UAE minister denies any hacking of Qatar
LONDON — The United Arab Emirates was not responsible for an alleged hack of Qatari websites which helped spark a monthlong diplomatic rift with Doha, the UAE’s minister of state for foreign affairs said on Monday.
Anwar Gargash denied as false a Sunday report by The Washington Post that cited US officials saying the UAE had orchestrated the hack of Qatar’s state news agency.
“The Washington Post story today that we actually hacked the Qataris is also not true,” he said.
The Emirati embassy in Washington also released a statement, calling the Post report “false” and insisting that the UAE “had no role whatsoever” in the alleged hacking.
“What is true is Qatar’s behavior. Funding, supporting, and enabling extremists from the Taliban to Hamas ... Inciting violence, encouraging radicalization, and undermining the stability of its neighbors,” the statement said.
The report quotes unnamed intelligence officials of the United States as saying that senior members of the UAE government discussed the plan on May 23.
On the following day, a story appeared on the Qatari News Agency’s website quot- ing a speech by Qatar’s emir, Sheikh Tamim bin Hamad al-Thani, in which he allegedly praised Iran and said Qatar has a good relationship with Israel. Similarly incendiary statements appeared on the news agency’s Twitter feed.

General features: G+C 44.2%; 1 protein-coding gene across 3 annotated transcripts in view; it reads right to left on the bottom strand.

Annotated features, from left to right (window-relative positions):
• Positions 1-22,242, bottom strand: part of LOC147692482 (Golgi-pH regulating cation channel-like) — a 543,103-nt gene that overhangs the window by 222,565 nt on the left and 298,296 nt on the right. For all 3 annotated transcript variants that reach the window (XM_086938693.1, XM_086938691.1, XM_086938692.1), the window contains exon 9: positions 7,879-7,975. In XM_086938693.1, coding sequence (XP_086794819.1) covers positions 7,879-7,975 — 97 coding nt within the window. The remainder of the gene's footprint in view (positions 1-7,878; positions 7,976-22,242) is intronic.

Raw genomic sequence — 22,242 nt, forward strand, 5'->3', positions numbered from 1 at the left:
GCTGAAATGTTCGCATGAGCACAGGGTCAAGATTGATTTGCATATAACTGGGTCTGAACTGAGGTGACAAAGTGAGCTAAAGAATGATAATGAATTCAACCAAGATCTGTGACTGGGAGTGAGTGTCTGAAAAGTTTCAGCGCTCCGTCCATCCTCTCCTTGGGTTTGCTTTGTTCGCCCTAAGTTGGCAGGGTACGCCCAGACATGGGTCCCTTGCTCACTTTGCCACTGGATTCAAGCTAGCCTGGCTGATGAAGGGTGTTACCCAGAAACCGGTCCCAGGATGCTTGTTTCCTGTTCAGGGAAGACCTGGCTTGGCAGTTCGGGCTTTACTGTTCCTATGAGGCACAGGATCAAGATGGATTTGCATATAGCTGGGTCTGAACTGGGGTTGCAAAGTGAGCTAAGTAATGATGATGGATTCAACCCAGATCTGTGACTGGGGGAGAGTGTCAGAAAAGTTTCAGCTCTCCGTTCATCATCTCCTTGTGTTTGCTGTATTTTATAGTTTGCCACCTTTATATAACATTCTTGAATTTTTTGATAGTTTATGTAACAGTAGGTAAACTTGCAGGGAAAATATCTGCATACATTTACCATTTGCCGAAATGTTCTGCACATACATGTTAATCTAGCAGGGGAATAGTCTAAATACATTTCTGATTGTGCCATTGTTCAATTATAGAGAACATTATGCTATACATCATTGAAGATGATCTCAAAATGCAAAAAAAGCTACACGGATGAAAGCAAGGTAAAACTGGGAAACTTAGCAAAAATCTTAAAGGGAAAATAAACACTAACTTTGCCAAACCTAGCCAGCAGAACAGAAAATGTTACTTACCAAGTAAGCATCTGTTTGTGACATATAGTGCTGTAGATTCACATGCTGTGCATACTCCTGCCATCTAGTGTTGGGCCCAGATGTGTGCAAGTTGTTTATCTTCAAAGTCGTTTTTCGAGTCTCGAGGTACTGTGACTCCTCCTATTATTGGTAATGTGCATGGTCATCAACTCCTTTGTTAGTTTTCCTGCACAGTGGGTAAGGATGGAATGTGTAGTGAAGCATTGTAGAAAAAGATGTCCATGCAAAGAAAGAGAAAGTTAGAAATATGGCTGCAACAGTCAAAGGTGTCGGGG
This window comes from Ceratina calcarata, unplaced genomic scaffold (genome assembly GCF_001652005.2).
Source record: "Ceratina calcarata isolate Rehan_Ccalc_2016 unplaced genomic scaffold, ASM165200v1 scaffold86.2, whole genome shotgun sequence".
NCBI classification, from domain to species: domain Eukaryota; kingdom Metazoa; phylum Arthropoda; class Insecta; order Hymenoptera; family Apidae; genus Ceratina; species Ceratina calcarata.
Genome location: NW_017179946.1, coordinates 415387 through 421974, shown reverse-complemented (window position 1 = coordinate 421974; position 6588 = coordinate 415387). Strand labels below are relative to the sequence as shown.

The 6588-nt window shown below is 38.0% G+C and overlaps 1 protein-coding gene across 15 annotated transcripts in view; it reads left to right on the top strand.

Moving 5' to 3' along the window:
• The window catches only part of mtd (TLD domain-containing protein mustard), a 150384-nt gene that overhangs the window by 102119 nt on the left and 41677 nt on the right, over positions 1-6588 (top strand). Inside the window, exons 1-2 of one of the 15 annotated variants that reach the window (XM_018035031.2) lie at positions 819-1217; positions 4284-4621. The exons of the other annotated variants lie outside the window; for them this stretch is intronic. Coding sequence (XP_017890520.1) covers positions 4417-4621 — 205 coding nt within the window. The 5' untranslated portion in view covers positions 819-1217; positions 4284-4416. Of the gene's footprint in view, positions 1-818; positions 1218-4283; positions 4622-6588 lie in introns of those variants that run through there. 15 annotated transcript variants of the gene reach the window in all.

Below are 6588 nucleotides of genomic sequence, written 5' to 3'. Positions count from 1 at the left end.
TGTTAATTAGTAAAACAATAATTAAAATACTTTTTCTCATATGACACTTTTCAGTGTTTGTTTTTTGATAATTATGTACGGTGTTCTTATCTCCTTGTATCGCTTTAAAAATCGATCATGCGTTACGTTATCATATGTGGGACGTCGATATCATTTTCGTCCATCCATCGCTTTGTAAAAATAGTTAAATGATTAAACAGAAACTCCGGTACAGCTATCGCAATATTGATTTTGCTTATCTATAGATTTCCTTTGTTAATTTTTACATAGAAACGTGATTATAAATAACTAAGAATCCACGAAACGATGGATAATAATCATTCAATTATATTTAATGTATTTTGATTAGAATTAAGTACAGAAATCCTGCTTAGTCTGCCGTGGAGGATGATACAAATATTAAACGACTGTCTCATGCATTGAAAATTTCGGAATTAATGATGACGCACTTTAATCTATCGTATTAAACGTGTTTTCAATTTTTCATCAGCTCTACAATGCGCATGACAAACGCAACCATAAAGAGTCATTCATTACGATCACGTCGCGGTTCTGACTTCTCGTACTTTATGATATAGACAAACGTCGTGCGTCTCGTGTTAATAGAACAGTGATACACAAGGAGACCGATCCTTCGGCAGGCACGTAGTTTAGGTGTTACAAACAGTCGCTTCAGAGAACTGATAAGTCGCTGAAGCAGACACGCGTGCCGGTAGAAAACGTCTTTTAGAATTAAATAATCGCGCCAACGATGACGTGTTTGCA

The agency quickly claimed it was hacked and removed the article. But Saudi Arabia, the UAE, Bahrain and Egypt all blocked Qatari media and later severed diplomatic ties.
The US State Department declined to comment. The FBI was previously known to be working with Qatar to probe the hacking.
The crisis has threatened to complicate the US-led coali- tion’s fight against the Islamic State group as all participants are US allies and members of the anti-IS coalition. Qatar is home to 10,000 US troops.
US President Donald Trump has sided strongly with Saudi Arabia and the UAE in the dispute, publicly backing their contention that Doha is a supporter of extremist groups and a destabilizing force in the Middle East.
US Secretary of State Rex Tillerson concluded several days of shuttle diplomacy in the Gulf last week, but he departed the region without any public signs of a resolution.